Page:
"We thought of ourselves as architects:" Coeducation and the Yale Campus, 1968-1973

"Yale generously provided"

Students in Saybrook College.


“Mother Yale, unlike her usual self, began acting the role of a nervous, excited new father. We lived in Gothic splendor, amidst furnishings of dark leather and mahogany, surrounded by massive towers, empty moats, and a community of four thousand male leaders. We were well protected; Yale generously provided us with twenty credits, new curtains and seven-foot beds, mirrors five inches too high, sex manuals, and security locks which jammed.”

— Alice Young, 1971 Yale Class Book


In the winter of 1969, the Planning Committee on Coeducation finally came to the conclusion that “Yale life centers to such a large extent around the residential colleges that if girls are to be truly integrated into the Yale community this integration has to take place through the colleges.” The maximum degree of gender-integrated housing that Yale had considered thus far would prevail: first-year women would be housed in Vanderbilt Hall on Old Campus (traditionally the home of all first-year students), but sophomore, junior, and senior women would be housed across all twelve residential colleges.

From the time that this decision was finalized, well under a year remained in which to prepare campus for its first women undergraduates. And on an undergraduate campus entirely unaccustomed to women, even seemingly-straightforward renovations, like repainting the bathrooms in Vanderbilt Hall a lively red, took on an air of frenzy and confusion: a rumor spread that the paint color had been chosen because it made women’s complexions look better in the morning.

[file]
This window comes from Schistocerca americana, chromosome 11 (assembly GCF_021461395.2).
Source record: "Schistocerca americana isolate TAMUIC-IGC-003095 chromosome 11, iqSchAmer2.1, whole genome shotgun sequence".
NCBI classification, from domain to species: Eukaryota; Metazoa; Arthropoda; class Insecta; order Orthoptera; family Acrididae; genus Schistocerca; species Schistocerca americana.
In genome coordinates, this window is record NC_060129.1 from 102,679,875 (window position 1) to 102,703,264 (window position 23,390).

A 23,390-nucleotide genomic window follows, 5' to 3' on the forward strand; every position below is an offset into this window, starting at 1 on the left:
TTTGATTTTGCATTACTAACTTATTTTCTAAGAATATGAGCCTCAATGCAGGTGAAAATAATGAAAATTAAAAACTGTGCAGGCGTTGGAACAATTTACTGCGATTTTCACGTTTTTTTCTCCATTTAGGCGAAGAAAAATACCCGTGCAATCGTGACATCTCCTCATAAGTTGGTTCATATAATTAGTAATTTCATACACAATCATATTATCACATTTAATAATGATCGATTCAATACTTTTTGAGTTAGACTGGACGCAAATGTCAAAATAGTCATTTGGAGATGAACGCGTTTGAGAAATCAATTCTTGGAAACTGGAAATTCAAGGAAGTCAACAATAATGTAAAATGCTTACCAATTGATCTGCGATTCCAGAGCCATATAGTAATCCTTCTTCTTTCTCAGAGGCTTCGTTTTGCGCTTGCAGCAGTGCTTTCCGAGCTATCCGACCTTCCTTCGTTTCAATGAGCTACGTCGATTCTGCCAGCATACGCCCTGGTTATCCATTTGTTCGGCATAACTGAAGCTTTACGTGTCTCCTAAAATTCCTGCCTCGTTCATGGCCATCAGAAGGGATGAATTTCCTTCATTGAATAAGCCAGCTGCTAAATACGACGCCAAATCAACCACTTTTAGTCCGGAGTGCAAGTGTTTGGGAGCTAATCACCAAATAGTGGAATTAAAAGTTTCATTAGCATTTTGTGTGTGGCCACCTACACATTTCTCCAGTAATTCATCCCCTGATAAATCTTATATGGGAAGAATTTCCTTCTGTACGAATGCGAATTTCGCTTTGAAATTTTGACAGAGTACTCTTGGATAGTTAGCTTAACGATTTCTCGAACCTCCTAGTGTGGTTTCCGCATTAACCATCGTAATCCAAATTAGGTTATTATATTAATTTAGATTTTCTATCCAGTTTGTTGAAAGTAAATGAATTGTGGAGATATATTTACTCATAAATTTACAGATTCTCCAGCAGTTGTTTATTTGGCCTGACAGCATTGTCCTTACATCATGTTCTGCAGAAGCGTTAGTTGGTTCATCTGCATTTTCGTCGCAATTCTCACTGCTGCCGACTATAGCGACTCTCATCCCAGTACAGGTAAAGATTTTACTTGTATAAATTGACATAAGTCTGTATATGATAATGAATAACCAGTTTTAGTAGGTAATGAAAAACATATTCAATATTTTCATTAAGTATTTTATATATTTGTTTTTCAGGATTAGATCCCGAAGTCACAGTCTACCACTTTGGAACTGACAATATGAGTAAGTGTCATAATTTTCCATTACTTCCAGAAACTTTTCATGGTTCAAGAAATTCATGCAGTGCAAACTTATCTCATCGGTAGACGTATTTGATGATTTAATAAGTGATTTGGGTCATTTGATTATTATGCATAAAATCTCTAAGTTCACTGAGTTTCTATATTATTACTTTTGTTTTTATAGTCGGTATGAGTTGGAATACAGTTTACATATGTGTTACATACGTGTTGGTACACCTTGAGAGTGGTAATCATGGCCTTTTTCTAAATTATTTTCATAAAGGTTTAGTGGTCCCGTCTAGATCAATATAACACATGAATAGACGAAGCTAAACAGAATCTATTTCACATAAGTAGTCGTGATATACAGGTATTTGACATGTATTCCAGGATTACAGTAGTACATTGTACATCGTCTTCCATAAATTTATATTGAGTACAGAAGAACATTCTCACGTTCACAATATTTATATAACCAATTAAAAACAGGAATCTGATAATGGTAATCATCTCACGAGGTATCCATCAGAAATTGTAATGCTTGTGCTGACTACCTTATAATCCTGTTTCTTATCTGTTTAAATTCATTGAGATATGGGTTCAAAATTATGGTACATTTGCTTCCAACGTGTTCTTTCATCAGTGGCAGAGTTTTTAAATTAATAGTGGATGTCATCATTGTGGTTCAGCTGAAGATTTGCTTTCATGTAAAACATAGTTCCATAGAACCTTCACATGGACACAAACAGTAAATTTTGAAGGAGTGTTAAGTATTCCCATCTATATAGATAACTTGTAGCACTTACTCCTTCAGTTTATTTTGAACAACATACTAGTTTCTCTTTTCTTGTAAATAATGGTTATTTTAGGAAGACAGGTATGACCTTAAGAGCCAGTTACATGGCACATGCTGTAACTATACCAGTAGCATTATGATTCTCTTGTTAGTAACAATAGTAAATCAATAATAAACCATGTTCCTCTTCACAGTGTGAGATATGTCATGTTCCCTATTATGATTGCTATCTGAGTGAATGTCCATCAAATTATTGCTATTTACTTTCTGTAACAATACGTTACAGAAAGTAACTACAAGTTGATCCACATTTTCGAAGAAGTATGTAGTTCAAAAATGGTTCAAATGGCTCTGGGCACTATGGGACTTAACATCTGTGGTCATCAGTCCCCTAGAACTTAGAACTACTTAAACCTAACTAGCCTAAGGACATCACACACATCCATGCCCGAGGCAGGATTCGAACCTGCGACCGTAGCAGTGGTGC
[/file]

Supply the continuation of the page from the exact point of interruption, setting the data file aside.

Vanderbilt Hall: Preparations


Entrance to Vanderbilt Hall.


Additional security measures — glass and accommodations for a guard — were added at the entrance of Vanderbilt Hall. The transformation of the Vanderbilt entryway is indicative of a growing security presence on campus through the 1970s, as well as the belief, exemplified by Sam Chauncey, that women needed to be protected “more from local undesirables than from Yalies.” 

In the spring and summer of 1969, Yale administrators and facilities staff scrambled to anticipate and implement the needs of women students. This memo on renovations for Vanderbilt Hall is marked up with several “No’s,” indicating the tight financial and temporal constraints on the preparations for coeducation. 

In the winter of 1969, campus landscapers contemplated what sort of plantings would be appropriately “feminine” for the courtyard outside Vanderbilt Hall. 

University Chaplains were moved out of Vanderbilt and other Old Campus buildings to accommodate growth of the student population in fall of 1969. 

Proposed renovations for Vanderbilt Hall originally included an “apartment for a young married couple.” Perhaps this proposal was an acknowledgement of the additional support that the first women on a male campus might need. Perhaps it was a vestige of the not-long-gone era in which universities asserted a parental role, especially over female students. Either way, the plan was eventually scrapped due to spatial constraints. 

Ezra Stiles College: Vertical vs. Horizontal


Floor plan for Ezra Stiles College.

In Ezra Stiles College, tensions around university governance and “equal” and “equitable” treatment of women manifested through a spatial debate: “vertical” versus “horizontal.”  Across the colleges, the administration favored “vertical” clustering of women’s rooms.